I definitely had the natural high by that point so once I got talking to them about the joys and quirks of open water swimming all my etiquette of calm, polite chitchat with half-naked strangers in public places went out the window. They may have wished they never asked.

Lessons learnt from this trip: silicone swimming hats insulate against overpowering sauna heat quite well. Locker keys, on the other hand, heat up very quickly and should probably not be worn on your wrist in air temperatures over 70 degrees centigrade.

Winter check-in at the Kings Cross pond and sauna

Yesterday I went to the Kings Cross pond, to see how the weeds were growing, see if it’s crossed over from sterile looking art project to a dirty, living, nature-owned space that you feel like a visitor at rather than a customer.

It’s getting there. There are plants to look at under a lot of the water, which has taken on a slightly murkier colour. That could be an illusion by the pond being lined with a dark coloured layer rather than the water itself getting any less clear.

The wonky shape means you have to bear in mind where you are swimming to, just like in proper wild water.


I did accidentally drink some of the water and it tasted like mineral water. It’s not very pleasant to accidentally drink water when you’re swimming. It means something has gone awry with your breathing/not breathing rhythm. And having swum mainly in pools and the sea before becoming a ponderer, I’m still conditioned to expect my oesophagus and nose to burn with chlorine or salt afterwards. So it’s always nice when that doesn’t happen.

One thing I was very grateful for was the clear understanding of the length I was swimming, just because I’m training for a 60m cold water dealy. Up at Hampstead Heath it’s a little vague what the distance is around the edge of the pond or between buoys.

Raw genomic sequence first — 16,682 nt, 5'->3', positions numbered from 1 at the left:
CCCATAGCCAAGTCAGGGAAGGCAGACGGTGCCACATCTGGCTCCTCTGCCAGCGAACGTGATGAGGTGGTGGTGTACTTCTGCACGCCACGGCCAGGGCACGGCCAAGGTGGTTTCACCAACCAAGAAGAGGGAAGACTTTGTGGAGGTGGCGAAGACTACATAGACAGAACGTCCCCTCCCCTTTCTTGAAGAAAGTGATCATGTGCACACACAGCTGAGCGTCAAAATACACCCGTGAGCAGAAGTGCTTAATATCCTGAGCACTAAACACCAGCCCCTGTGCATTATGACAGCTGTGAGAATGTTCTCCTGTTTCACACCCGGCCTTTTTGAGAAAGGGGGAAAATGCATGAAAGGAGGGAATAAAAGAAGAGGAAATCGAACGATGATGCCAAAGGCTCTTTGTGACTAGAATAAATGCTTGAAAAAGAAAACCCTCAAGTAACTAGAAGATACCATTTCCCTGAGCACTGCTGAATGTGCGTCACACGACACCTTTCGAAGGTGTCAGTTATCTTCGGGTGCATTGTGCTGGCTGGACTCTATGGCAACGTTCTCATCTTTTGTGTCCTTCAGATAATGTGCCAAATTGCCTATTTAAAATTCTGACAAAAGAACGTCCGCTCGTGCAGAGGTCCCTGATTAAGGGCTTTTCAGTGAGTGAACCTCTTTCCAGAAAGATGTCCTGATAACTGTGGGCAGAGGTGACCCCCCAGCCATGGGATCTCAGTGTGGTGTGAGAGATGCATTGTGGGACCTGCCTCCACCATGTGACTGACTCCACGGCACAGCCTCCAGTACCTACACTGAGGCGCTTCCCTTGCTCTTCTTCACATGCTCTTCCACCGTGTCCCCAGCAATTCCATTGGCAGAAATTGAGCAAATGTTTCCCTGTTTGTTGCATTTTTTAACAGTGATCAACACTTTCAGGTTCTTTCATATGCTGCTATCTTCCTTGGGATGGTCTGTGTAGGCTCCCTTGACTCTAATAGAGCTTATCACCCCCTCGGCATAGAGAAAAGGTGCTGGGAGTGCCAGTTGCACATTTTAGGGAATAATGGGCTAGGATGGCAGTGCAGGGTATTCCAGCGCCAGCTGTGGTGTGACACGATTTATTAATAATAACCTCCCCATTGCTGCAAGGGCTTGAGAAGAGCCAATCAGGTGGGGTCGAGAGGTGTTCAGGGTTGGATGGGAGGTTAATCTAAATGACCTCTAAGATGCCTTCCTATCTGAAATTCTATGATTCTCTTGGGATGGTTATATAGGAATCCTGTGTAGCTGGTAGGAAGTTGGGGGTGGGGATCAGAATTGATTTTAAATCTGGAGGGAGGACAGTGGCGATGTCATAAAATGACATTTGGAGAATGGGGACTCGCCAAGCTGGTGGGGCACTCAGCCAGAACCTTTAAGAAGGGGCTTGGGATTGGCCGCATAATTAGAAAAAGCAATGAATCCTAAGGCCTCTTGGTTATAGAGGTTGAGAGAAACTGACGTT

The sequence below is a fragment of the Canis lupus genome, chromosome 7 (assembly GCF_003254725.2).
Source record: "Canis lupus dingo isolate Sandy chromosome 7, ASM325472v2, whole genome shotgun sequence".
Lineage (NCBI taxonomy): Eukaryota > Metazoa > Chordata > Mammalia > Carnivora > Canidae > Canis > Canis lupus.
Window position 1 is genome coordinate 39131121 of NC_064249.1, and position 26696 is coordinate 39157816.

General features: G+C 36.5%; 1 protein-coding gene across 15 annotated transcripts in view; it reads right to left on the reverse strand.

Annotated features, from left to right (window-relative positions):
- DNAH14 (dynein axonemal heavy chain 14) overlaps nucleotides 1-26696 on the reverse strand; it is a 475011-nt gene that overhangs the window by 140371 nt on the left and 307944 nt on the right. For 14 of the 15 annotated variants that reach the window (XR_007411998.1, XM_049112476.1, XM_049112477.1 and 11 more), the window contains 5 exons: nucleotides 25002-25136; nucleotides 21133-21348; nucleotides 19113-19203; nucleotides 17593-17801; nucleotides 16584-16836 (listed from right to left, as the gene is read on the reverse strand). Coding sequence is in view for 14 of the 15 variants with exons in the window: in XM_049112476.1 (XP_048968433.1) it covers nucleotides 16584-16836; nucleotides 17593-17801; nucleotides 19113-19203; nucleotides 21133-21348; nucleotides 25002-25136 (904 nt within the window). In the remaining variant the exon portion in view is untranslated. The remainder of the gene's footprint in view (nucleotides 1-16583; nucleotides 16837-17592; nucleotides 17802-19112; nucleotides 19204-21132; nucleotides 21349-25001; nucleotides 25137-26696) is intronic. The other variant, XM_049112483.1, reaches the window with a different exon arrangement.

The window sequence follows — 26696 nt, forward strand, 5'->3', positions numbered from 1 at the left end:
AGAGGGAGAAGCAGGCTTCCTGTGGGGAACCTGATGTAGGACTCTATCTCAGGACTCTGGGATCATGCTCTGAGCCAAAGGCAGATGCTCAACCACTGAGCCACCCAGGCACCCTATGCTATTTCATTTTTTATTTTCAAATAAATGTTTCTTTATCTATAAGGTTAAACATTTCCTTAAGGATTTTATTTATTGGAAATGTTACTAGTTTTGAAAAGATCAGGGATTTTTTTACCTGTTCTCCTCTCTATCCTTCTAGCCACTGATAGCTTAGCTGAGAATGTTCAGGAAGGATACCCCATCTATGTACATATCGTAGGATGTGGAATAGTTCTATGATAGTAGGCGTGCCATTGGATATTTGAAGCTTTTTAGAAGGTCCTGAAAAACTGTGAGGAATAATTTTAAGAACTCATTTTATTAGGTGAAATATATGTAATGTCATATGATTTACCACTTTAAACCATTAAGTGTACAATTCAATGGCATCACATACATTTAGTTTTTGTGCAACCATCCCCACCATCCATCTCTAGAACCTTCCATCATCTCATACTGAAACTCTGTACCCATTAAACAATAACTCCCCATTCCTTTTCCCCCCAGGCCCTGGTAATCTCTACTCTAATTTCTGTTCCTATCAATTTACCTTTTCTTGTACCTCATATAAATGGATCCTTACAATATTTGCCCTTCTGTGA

Finding I had done 60 and neither my hands or feet were burning with the cold, I got out and decided to jump in again at the deep end. Just for funsies.

That cold in the limbs thing, I don’t know what it is that causes the pain. A colleague asks me when you get in freezing water, how do you not just freeze yourself? I think he imagines your blood just starts to become ice as soon as you get in. When that tingly/sharp/ burning creeps in from the extremities, it does feel like little ice crystals forming in your fingers, then hands and so on, in theory, to other places more vital to life but in practice that’s when you get out, so it’s fine.

The jumping in was great. You can see the bottom but it’s plenty deep to be safe for someone of any mass to not whack the floor of the pond with any significant impact if they bombed in.


Then there was the sauna, ahhhhh. That was so good. So weird, but good. I was restless in there because my poor body had no idea what was going on but I knew that apart from the confusion it was pleasant to be thawing out in this smooth, clean, oversized barrel at very hot degrees centigrade.